On December 4, 2013, AICGS hosted a seminar on “Cyber Policy in Germany: The Risks and Opportunities of Digitization” with DAAD/AICGS Research Fellow Kathrin Ulmer, a Research Assistant at the Berlin-based think tank Stiftung Wissenschaft und Politik (SWP). The discussion started by looking at the Grand Coalition treaty’s passages dedicated to cyber policy, which attempts to control the new territory between the power to connect and necessity to protect. Also discussed were the opportunities and challenges of the growing cyberspace and the increasing efforts to protect individuals’ as well as companies’ privacy and knowledge.
Digitization remains a source of tremendous opportunity, and in the treaty, the coalition partners agreed that Germany would aspire to be the country with the highest level of digital growth in Europe. Furthermore, it will increase its efforts in digital education and digital working and living, which favors working from home. The coalition also looks to continue pursuing innovation and increase Germany’s efforts to develop global software domestically, while ensuring privacy and protection.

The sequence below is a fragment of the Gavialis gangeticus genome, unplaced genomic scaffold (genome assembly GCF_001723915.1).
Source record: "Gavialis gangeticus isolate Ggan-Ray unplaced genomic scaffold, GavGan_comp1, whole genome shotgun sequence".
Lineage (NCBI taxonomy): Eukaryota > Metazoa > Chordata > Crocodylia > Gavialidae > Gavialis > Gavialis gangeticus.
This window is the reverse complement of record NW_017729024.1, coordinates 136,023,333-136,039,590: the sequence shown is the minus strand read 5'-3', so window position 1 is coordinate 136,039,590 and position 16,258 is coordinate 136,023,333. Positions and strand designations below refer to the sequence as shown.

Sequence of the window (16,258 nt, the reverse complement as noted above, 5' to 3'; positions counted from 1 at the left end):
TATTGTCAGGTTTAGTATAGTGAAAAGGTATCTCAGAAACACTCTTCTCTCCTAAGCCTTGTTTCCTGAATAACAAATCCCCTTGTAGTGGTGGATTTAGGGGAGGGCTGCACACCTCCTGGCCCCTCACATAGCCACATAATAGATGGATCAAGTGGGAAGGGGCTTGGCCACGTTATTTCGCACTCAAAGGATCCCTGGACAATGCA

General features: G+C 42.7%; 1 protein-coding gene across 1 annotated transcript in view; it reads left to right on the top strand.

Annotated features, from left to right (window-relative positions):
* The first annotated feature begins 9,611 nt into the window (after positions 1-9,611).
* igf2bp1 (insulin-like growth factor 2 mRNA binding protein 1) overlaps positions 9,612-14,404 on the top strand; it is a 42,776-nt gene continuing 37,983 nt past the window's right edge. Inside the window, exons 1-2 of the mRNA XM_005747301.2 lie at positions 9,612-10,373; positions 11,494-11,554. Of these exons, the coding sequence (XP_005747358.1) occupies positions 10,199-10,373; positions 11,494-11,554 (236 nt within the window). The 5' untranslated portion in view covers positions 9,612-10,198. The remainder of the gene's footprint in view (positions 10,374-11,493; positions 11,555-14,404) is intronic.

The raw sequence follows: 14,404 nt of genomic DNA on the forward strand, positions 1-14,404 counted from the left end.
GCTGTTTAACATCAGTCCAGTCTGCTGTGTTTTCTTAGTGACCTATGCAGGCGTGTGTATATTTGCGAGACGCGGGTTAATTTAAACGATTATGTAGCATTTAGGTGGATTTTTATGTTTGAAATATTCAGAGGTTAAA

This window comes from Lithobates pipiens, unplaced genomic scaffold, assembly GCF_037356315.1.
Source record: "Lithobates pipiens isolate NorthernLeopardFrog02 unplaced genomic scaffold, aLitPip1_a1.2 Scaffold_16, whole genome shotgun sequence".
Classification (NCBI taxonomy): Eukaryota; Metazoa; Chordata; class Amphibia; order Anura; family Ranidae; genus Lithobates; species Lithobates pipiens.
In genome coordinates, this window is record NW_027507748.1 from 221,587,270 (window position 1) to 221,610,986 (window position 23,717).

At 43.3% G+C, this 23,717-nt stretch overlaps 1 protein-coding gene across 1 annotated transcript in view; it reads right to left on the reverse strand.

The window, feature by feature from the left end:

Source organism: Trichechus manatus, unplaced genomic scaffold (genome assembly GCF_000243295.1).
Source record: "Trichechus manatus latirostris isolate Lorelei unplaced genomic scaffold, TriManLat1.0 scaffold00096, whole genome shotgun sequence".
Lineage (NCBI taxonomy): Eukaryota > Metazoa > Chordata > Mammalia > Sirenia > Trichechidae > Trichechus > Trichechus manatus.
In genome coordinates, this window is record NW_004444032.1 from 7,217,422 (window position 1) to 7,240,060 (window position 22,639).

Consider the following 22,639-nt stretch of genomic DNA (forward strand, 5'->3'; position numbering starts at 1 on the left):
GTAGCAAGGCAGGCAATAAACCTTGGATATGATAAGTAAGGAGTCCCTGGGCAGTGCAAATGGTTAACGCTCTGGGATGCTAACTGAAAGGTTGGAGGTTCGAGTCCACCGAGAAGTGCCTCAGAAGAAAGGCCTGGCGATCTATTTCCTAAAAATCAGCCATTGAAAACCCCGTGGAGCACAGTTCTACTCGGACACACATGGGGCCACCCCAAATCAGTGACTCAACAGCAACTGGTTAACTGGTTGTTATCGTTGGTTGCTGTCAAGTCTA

However, digitization also poses great threats that require guidance by policies. First attempts were made by introducing a bill that requires companies to report their security incidents. But the fragmented approach to protection still allows for great improvements as companies, states, and individuals endure cyber-attacks daily.
The problem is extremely complex and needs to be defined before a strategic resolution can be found. Experts call Germany’s efforts so fragmented that the government does not know what it knows. A more centralized protection is needed, as countries as well the CSOs (Chief Security Officers) must work together to identify potential threats. The intensification of cyber-attacks has increased the already very high demand for data protection. Germany’s approach to solving this problem will be closely watched by European countries as well as the United States.
Finally, the panel agreed that cyber threats are extremely serious and many Internet users fail to see the importance of this situation. There is a cultural divide between German and American views on cyber threats, but both countries have to start realizing the daily risks they face.
|DATE:||Wednesday, December 4, 2013|
|TIME:||12:00pm – 1:30pm|
|1755 Massachusetts Ave., NW, Suite 700|
|Washington, DC 20036|
Made possible by the support of German Academic Exchange Service (DAAD) with funds from the German Foreign Office (Auswärtiges Amt - AA)